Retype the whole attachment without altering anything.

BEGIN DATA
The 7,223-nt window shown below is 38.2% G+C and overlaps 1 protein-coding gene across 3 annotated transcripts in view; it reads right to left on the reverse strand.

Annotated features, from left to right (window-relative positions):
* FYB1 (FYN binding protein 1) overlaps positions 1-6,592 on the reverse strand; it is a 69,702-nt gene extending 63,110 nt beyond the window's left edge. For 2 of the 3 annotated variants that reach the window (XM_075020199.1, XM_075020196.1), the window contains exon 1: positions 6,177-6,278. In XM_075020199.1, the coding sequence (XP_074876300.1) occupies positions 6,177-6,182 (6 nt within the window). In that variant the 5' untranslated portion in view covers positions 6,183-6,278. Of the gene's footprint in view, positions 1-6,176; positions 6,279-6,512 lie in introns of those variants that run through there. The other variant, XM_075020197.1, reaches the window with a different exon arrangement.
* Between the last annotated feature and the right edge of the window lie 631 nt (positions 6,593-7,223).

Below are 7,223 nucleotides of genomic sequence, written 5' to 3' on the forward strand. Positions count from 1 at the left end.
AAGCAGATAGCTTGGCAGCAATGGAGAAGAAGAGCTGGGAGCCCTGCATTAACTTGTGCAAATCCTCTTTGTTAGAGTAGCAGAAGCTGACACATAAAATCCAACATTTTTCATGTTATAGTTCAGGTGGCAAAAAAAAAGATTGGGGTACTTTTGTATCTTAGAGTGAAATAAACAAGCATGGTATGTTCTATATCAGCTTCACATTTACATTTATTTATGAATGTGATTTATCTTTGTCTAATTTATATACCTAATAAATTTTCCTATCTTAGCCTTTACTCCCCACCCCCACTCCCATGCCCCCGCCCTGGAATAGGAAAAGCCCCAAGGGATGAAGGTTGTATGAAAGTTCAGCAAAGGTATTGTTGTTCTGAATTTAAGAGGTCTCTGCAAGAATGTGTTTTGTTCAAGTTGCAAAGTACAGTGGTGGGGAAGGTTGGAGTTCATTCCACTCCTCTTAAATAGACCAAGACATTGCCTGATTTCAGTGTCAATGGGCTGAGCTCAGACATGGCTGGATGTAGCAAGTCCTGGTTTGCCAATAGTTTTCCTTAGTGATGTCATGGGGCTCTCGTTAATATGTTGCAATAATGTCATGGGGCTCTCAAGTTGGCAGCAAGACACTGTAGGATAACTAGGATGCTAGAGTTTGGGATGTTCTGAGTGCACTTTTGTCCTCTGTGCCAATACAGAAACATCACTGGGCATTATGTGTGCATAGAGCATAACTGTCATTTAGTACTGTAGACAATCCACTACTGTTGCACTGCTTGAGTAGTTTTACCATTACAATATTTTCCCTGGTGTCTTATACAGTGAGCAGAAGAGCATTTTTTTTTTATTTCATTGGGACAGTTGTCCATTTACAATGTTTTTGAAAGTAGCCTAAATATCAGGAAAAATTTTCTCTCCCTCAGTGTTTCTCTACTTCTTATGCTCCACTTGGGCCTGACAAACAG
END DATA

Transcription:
The 7,223-nt window shown below is 38.2% G+C and overlaps 1 protein-coding gene across 3 annotated transcripts in view; it reads right to left on the reverse strand.

Annotated features, from left to right (window-relative positions):
* FYB1 (FYN binding protein 1) overlaps positions 1-6,592 on the reverse strand; it is a 69,702-nt gene extending 63,110 nt beyond the window's left edge. For 2 of the 3 annotated variants that reach the window (XM_075020199.1, XM_075020196.1), the window contains exon 1: positions 6,177-6,278. In XM_075020199.1, the coding sequence (XP_074876300.1) occupies positions 6,177-6,182 (6 nt within the window). In that variant the 5' untranslated portion in view covers positions 6,183-6,278. Of the gene's footprint in view, positions 1-6,176; positions 6,279-6,512 lie in introns of those variants that run through there. The other variant, XM_075020197.1, reaches the window with a different exon arrangement.
* Between the last annotated feature and the right edge of the window lie 631 nt (positions 6,593-7,223).

Below are 7,223 nucleotides of genomic sequence, written 5' to 3' on the forward strand. Positions count from 1 at the left end.
AAGCAGATAGCTTGGCAGCAATGGAGAAGAAGAGCTGGGAGCCCTGCATTAACTTGTGCAAATCCTCTTTGTTAGAGTAGCAGAAGCTGACACATAAAATCCAACATTTTTCATGTTATAGTTCAGGTGGCAAAAAAAAAGATTGGGGTACTTTTGTATCTTAGAGTGAAATAAACAAGCATGGTATGTTCTATATCAGCTTCACATTTACATTTATTTATGAATGTGATTTATCTTTGTCTAATTTATATACCTAATAAATTTTCCTATCTTAGCCTTTACTCCCCACCCCCACTCCCATGCCCCCGCCCTGGAATAGGAAAAGCCCCAAGGGATGAAGGTTGTATGAAAGTTCAGCAAAGGTATTGTTGTTCTGAATTTAAGAGGTCTCTGCAAGAATGTGTTTTGTTCAAGTTGCAAAGTACAGTGGTGGGGAAGGTTGGAGTTCATTCCACTCCTCTTAAATAGACCAAGACATTGCCTGATTTCAGTGTCAATGGGCTGAGCTCAGACATGGCTGGATGTAGCAAGTCCTGGTTTGCCAATAGTTTTCCTTAGTGATGTCATGGGGCTCTCGTTAATATGTTGCAATAATGTCATGGGGCTCTCAAGTTGGCAGCAAGACACTGTAGGATAACTAGGATGCTAGAGTTTGGGATGTTCTGAGTGCACTTTTGTCCTCTGTGCCAATACAGAAACATCACTGGGCATTATGTGTGCATAGAGCATAACTGTCATTTAGTACTGTAGACAATCCACTACTGTTGCACTGCTTGAGTAGTTTTACCATTACAATATTTTCCCTGGTGTCTTATACAGTGAGCAGAAGAGCATTTTTTTTTTATTTCATTGGGACAGTTGTCCATTTACAATGTTTTTGAAAGTAGCCTAAATATCAGGAAAAATTTTCTCTCCCTCAGTGTTTCTCTACTTCTTATGCTCCACTTGGGCCTGACAAACAG